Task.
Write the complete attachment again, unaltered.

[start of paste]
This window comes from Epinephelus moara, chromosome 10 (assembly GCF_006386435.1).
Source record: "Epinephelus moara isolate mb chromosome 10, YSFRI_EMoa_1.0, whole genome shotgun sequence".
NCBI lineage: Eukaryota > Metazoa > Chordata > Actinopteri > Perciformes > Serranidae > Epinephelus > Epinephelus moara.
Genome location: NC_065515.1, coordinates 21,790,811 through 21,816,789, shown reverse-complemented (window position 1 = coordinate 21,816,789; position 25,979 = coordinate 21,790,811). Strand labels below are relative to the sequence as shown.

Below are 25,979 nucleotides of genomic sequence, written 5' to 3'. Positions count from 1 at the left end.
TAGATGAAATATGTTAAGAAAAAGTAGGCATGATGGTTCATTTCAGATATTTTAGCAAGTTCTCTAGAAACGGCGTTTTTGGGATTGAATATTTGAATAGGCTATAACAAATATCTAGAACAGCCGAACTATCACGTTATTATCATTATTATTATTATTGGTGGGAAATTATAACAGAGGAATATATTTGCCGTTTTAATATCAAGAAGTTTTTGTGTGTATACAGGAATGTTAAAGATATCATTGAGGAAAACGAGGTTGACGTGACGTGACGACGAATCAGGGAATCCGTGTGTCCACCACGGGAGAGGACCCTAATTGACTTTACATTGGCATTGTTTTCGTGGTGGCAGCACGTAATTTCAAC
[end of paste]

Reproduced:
This window comes from Epinephelus moara, chromosome 10 (assembly GCF_006386435.1).
Source record: "Epinephelus moara isolate mb chromosome 10, YSFRI_EMoa_1.0, whole genome shotgun sequence".
NCBI lineage: Eukaryota > Metazoa > Chordata > Actinopteri > Perciformes > Serranidae > Epinephelus > Epinephelus moara.
Genome location: NC_065515.1, coordinates 21,790,811 through 21,816,789, shown reverse-complemented (window position 1 = coordinate 21,816,789; position 25,979 = coordinate 21,790,811). Strand labels below are relative to the sequence as shown.

Below are 25,979 nucleotides of genomic sequence, written 5' to 3'. Positions count from 1 at the left end.
TAGATGAAATATGTTAAGAAAAAGTAGGCATGATGGTTCATTTCAGATATTTTAGCAAGTTCTCTAGAAACGGCGTTTTTGGGATTGAATATTTGAATAGGCTATAACAAATATCTAGAACAGCCGAACTATCACGTTATTATCATTATTATTATTATTGGTGGGAAATTATAACAGAGGAATATATTTGCCGTTTTAATATCAAGAAGTTTTTGTGTGTATACAGGAATGTTAAAGATATCATTGAGGAAAACGAGGTTGACGTGACGTGACGACGAATCAGGGAATCCGTGTGTCCACCACGGGAGAGGACCCTAATTGACTTTACATTGGCATTGTTTTCGTGGTGGCAGCACGTAATTTCAAC